Understanding Special Needs Trusts
A special needs trust is a trust designed to provide management of assets for the benefit of an individual with disabilities. A properly-drafted and properly-administered special needs trust is considered an “excluded resource” for public benefits determination, which means the individual with disabilities can have a supplemental source of funds without jeopardizing eligibility for needs-based government programs.
There are two types of special needs trusts
(1) A “first-party” or “self-settled” special needs trust is funded with assets belonging to the disabled beneficiary and has a Medicaid payback upon the death of the beneficiary. Appropriate sources of funds for a self-settled special needs trust may include lawsuit settlements, savings accounts, child support payments, military survivor benefits, SSI back payments and unplanned inheritances or life insurance proceeds.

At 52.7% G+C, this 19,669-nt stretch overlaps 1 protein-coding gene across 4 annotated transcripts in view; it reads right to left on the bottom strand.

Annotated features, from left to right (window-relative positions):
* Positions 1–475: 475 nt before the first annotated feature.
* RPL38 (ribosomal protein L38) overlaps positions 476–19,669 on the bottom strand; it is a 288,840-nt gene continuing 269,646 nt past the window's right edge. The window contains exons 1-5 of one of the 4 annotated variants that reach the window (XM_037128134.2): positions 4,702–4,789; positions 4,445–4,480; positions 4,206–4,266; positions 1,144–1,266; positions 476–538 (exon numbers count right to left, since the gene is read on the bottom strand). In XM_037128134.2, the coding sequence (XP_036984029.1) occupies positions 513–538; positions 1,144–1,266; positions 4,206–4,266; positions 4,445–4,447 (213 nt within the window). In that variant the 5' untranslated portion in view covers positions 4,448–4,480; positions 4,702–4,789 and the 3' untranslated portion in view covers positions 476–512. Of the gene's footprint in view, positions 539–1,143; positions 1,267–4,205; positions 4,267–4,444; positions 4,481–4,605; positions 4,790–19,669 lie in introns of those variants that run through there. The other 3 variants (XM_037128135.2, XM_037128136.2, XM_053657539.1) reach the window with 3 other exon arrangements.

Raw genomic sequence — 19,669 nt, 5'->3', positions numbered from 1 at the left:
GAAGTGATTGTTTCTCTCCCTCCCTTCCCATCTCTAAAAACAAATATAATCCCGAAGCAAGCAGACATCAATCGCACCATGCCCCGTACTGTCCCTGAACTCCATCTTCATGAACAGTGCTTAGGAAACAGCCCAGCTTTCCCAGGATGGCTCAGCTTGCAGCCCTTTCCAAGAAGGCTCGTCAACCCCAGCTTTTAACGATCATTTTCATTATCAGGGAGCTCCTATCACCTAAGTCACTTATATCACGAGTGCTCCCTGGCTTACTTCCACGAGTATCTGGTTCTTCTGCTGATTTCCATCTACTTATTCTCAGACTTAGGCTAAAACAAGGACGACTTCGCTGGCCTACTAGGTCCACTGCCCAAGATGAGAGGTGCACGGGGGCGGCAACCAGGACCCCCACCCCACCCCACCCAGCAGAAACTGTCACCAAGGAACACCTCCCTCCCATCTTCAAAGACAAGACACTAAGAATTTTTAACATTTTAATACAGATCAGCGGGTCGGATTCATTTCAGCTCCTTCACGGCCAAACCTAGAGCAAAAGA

(2) A “third-party” special needs trust can be funded with assets belonging to a third-party (parent, grandparent or anyone wishing to benefit a person with special needs). This type of trust is often established as part of a special needs estate plan that protects long-term eligibility for government programs and avoids a Medicaid payback. If assets are properly directed to the trustee before the beneficiary has legal ownership of the asset, a third-party special needs trust can receive gifts and inheritance assets such as real estate, checking and savings accounts, investment accounts, distributions from retirement accounts, life insurance proceeds and other personal property.
A master pooled trust is a unique type of special needs trust (first-party or third-party) that combines resources from many individuals to form a “pool” of sub-accounts that are managed collectively by a trustee from a non-profit organization.
An ABLE account is a tax-advantaged savings account for an individual who was disabled before the age of 26. The “Stephen Beck Jr., Achieving a Better Life Experience Act of 2014” allows for contributions up to $15,000 per year (2019 IRS tables) into an account to be used for “qualified disability expenses.” Like a first-party special needs trust, a properly-established and properly-managed ABLE Account may be excluded as a resource for public benefits determination, but has a Medicaid payback upon the death of the beneficiary. Unlike a special needs trust, an ABLE account has no requirement of trustee management.